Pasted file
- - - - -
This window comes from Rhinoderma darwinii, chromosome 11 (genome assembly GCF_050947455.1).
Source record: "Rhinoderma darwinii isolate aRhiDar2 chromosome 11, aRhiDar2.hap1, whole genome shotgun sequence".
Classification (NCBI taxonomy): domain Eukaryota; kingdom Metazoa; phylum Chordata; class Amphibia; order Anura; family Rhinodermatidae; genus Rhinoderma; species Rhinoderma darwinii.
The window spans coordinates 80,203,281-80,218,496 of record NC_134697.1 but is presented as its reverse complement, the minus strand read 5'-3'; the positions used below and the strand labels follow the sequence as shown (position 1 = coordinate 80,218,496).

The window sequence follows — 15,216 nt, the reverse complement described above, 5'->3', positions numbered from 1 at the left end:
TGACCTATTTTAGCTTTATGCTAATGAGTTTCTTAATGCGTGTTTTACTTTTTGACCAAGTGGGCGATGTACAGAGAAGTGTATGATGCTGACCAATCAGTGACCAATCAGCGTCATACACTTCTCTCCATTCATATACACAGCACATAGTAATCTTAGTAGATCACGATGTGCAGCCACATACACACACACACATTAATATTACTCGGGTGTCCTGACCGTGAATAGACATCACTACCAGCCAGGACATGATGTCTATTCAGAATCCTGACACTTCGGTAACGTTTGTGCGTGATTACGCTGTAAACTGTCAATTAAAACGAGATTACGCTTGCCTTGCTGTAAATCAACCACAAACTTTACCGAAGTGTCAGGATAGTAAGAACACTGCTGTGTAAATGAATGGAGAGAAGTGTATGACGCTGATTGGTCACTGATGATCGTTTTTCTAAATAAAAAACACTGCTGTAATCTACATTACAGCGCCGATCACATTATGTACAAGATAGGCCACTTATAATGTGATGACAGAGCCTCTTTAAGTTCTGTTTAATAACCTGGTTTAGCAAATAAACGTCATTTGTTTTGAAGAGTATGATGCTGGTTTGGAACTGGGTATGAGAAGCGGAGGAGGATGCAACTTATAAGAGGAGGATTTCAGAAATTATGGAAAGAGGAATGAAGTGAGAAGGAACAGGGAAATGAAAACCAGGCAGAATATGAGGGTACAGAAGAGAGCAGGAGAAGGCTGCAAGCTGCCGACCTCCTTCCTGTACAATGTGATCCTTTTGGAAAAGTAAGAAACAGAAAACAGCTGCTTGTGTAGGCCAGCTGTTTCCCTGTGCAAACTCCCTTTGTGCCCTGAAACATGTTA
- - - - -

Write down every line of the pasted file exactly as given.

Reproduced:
This window comes from Rhinoderma darwinii, chromosome 11 (genome assembly GCF_050947455.1).
Source record: "Rhinoderma darwinii isolate aRhiDar2 chromosome 11, aRhiDar2.hap1, whole genome shotgun sequence".
Classification (NCBI taxonomy): domain Eukaryota; kingdom Metazoa; phylum Chordata; class Amphibia; order Anura; family Rhinodermatidae; genus Rhinoderma; species Rhinoderma darwinii.
The window spans coordinates 80,203,281-80,218,496 of record NC_134697.1 but is presented as its reverse complement, the minus strand read 5'-3'; the positions used below and the strand labels follow the sequence as shown (position 1 = coordinate 80,218,496).

The window sequence follows — 15,216 nt, the reverse complement described above, 5'->3', positions numbered from 1 at the left end:
TGACCTATTTTAGCTTTATGCTAATGAGTTTCTTAATGCGTGTTTTACTTTTTGACCAAGTGGGCGATGTACAGAGAAGTGTATGATGCTGACCAATCAGTGACCAATCAGCGTCATACACTTCTCTCCATTCATATACACAGCACATAGTAATCTTAGTAGATCACGATGTGCAGCCACATACACACACACACATTAATATTACTCGGGTGTCCTGACCGTGAATAGACATCACTACCAGCCAGGACATGATGTCTATTCAGAATCCTGACACTTCGGTAACGTTTGTGCGTGATTACGCTGTAAACTGTCAATTAAAACGAGATTACGCTTGCCTTGCTGTAAATCAACCACAAACTTTACCGAAGTGTCAGGATAGTAAGAACACTGCTGTGTAAATGAATGGAGAGAAGTGTATGACGCTGATTGGTCACTGATGATCGTTTTTCTAAATAAAAAACACTGCTGTAATCTACATTACAGCGCCGATCACATTATGTACAAGATAGGCCACTTATAATGTGATGACAGAGCCTCTTTAAGTTCTGTTTAATAACCTGGTTTAGCAAATAAACGTCATTTGTTTTGAAGAGTATGATGCTGGTTTGGAACTGGGTATGAGAAGCGGAGGAGGATGCAACTTATAAGAGGAGGATTTCAGAAATTATGGAAAGAGGAATGAAGTGAGAAGGAACAGGGAAATGAAAACCAGGCAGAATATGAGGGTACAGAAGAGAGCAGGAGAAGGCTGCAAGCTGCCGACCTCCTTCCTGTACAATGTGATCCTTTTGGAAAAGTAAGAAACAGAAAACAGCTGCTTGTGTAGGCCAGCTGTTTCCCTGTGCAAACTCCCTTTGTGCCCTGAAACATGTTA